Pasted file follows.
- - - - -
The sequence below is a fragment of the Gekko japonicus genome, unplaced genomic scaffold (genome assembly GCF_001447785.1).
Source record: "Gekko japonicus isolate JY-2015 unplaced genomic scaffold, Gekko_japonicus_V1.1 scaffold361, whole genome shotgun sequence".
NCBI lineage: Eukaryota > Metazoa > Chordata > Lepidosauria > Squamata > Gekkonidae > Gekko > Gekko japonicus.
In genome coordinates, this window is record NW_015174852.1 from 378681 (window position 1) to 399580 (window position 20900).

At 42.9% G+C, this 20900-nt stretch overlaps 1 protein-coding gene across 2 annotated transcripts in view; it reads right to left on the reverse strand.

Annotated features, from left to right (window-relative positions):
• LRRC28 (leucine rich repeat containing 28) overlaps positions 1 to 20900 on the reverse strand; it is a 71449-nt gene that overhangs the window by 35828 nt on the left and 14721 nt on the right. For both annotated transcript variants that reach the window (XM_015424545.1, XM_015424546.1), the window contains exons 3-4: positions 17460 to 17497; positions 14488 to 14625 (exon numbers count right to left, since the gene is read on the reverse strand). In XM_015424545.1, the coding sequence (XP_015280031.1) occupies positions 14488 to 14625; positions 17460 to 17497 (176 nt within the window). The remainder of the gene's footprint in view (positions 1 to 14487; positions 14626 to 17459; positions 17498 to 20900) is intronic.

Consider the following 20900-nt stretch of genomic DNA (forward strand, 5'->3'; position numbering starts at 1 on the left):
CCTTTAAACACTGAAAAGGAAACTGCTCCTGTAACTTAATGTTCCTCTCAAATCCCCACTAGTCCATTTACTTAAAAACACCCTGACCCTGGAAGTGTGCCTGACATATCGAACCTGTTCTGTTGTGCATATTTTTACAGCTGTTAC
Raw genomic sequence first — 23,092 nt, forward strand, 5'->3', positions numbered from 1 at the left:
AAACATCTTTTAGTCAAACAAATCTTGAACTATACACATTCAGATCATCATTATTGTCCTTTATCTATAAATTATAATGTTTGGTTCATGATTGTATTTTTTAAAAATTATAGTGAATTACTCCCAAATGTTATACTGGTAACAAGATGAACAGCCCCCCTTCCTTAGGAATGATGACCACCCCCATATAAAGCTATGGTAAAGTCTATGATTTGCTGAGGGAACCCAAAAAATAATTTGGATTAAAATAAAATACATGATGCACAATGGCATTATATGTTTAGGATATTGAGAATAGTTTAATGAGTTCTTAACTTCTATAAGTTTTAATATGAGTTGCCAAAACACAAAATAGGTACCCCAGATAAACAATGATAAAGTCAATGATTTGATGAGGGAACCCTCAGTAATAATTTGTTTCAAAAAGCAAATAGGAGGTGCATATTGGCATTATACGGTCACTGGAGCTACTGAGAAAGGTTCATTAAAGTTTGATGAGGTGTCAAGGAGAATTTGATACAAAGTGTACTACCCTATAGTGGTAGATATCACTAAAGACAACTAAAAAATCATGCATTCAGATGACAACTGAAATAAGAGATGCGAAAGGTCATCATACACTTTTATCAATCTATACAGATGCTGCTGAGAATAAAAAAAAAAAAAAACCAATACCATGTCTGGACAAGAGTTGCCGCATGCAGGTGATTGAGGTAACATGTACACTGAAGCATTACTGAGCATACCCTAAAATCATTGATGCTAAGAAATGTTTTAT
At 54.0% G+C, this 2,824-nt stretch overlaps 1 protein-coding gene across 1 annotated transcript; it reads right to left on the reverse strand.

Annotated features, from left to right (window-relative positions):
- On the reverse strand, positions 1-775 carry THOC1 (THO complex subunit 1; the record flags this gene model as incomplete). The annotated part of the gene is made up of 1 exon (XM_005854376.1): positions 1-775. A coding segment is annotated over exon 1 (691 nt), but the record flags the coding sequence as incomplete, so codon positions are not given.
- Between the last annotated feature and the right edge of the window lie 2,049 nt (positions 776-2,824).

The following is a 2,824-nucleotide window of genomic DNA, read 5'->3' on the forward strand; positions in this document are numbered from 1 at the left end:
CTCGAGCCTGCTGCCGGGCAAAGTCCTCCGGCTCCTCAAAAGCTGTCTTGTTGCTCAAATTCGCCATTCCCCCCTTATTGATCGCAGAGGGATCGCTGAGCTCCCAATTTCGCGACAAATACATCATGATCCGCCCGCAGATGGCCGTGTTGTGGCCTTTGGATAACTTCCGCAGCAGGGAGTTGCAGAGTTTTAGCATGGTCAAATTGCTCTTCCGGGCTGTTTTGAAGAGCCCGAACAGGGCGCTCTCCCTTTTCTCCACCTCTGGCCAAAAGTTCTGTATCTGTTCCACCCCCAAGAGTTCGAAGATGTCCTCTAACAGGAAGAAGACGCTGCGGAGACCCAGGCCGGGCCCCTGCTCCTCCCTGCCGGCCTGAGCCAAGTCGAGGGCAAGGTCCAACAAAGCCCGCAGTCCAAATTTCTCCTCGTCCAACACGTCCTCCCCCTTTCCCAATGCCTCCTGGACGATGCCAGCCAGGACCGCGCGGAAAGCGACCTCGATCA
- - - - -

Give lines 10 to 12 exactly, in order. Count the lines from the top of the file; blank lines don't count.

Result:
Raw genomic sequence first — 23,092 nt, forward strand, 5'->3', positions numbered from 1 at the left:
AAACATCTTTTAGTCAAACAAATCTTGAACTATACACATTCAGATCATCATTATTGTCCTTTATCTATAAATTATAATGTTTGGTTCATGATTGTATTTTTTAAAAATTATAGTGAATTACTCCCAAATGTTATACTGGTAACAAGATGAACAGCCCCCCTTCCTTAGGAATGATGACCACCCCCATATAAAGCTATGGTAAAGTCTATGATTTGCTGAGGGAACCCAAAAAATAATTTGGATTAAAATAAAATACATGATGCACAATGGCATTATATGTTTAGGATATTGAGAATAGTTTAATGAGTTCTTAACTTCTATAAGTTTTAATATGAGTTGCCAAAACACAAAATAGGTACCCCAGATAAACAATGATAAAGTCAATGATTTGATGAGGGAACCCTCAGTAATAATTTGTTTCAAAAAGCAAATAGGAGGTGCATATTGGCATTATACGGTCACTGGAGCTACTGAGAAAGGTTCATTAAAGTTTGATGAGGTGTCAAGGAGAATTTGATACAAAGTGTACTACCCTATAGTGGTAGATATCACTAAAGACAACTAAAAAATCATGCATTCAGATGACAACTGAAATAAGAGATGCGAAAGGTCATCATACACTTTTATCAATCTATACAGATGCTGCTGAGAATAAAAAAAAAAAAAAACCAATACCATGTCTGGACAAGAGTTGCCGCATGCAGGTGATTGAGGTAACATGTACACTGAAGCATTACTGAGCATACCCTAAAATCATTGATGCTAAGAAATGTTTTAT
At 54.0% G+C, this 2,824-nt stretch overlaps 1 protein-coding gene across 1 annotated transcript; it reads right to left on the reverse strand.